Algorithmic Trading Strategies“If you want to have a better performance than the crowd, you must do things differently from the crowd.” – John Templeton
Here is why I find it reliable:
Trading strategies in general are difficult to implement and succeed for a few reasons:
- Lack of backtests cannot confirm how a trading strategy perform during different market periods, so it’s too easy for someone to give up a potentially good strategy (when it underperforms the market during a certain period);
- Human emotions (greed, fear) prevents one to build the proper temperament to stick to the plan. Even if one is convinced that their strategy is solid, it’s very difficult to separate emotions to make decisions (buy / sell) during turbulent times;
- No one wants to rely on gut feelings for trading signals, and no one wants to spend hours analyzing what to buy and sell.
These issues are addressed with Algorithmic Trading Strategies (or Quantitative Strategies) – complex mathematical models to detect investment opportunities. This is implemented as an algorithmic trading model that executes a series of rules (based on fundamentals and/or technical analysis) to provide a buy and sell signal based on the objectives of a given model. By using models from a reliable and robust platform, the issues above can be addressed:
- Algo trading models are backtested with a non-survivalship bias platform, to evaluate how a given idea / strategy performed in a period that involved at least 2 recessions (since 1999);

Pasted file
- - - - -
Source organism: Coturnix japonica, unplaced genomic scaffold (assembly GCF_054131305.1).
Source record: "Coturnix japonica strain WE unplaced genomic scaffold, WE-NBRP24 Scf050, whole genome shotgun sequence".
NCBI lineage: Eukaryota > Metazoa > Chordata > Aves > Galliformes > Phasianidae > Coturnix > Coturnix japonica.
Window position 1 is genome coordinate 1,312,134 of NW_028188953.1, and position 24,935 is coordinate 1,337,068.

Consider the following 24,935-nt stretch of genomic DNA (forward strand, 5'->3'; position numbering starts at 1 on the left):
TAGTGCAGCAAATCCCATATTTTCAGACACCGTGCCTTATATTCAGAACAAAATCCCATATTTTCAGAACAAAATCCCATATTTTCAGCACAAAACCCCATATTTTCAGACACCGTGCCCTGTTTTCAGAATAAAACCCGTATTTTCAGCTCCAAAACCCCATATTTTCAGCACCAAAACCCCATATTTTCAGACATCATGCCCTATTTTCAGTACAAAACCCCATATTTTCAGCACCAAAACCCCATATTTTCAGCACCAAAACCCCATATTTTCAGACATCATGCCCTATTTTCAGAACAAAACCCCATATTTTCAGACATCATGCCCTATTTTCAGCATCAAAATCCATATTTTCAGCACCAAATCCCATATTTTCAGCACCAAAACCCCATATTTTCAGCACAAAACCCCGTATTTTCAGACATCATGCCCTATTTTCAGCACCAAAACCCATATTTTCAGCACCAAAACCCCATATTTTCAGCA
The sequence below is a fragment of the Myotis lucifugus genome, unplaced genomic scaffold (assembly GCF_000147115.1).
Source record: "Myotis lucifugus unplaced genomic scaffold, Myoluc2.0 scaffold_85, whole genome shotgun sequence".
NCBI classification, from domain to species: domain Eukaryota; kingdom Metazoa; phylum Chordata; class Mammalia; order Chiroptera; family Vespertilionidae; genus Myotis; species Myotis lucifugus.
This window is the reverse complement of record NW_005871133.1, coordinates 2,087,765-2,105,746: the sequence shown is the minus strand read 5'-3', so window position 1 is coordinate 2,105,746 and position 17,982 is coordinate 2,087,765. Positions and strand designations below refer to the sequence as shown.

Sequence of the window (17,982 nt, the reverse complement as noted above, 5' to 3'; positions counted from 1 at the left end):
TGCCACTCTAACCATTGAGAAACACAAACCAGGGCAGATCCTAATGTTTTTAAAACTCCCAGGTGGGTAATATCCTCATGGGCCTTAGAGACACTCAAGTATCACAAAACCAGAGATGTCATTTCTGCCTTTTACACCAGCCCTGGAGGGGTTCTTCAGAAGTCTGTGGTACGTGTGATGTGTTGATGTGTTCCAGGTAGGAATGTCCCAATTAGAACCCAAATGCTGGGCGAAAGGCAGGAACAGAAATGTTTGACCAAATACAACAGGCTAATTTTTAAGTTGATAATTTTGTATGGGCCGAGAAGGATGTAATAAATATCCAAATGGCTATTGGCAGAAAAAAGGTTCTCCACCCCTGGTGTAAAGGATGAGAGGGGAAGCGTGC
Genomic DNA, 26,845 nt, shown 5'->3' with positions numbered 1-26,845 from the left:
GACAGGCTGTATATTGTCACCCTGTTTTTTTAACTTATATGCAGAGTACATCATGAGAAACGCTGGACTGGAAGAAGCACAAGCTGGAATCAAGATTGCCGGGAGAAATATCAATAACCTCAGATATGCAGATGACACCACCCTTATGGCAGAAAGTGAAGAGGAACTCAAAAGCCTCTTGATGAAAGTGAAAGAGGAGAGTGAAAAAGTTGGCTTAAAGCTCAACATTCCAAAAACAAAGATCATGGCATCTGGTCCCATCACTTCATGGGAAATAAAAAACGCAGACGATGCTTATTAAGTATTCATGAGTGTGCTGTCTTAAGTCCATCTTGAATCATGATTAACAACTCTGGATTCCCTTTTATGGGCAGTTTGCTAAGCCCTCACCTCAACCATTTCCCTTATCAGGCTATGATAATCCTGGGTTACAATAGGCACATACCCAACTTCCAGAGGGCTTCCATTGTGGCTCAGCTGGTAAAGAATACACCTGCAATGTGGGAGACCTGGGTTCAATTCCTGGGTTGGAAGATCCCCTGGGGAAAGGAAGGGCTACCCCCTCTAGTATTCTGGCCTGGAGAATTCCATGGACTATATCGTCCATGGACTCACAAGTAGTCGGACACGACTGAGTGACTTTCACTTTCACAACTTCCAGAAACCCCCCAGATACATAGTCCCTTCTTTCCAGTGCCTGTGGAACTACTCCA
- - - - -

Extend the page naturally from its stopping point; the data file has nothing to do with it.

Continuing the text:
- Algo trading models allow one to have discipline when trading, since there are no emotions when a buy or sell signal is issued, making it easier to stick to the plan;
- Low turn-over models allow one to enjoy short term gains of the market with little effort;
- Computing power provides an edge to the retail investor, by exploiting inefficiencies of the markets based on quantitative data;
- Successful strategies can pick up on trends in their early stages as the computers constantly run scenarios to locate inefficiencies before others do. The models are capable of analyzing a very large group of investments simultaneously, where the traditional analyst or retail investor may be looking at only a few at a time. This makes the actual trading process very straightforward by investing in the highly rated investments and selling the low-rated ones.
Trading different models provide diversification to different market conditions. Trading models can take advantage of mathematical formulas to time the market – either by micro events, such as earnings decline or by macro events, such as economic indicators.
Trading requires luxuries like minimizing drawdown and being able to liquidate a portfolio at any time, so different rules and temperament are required, when compared to investing for the long term. Hence, I firmly believe that a trading portfolio greatly complements an investing portfolio.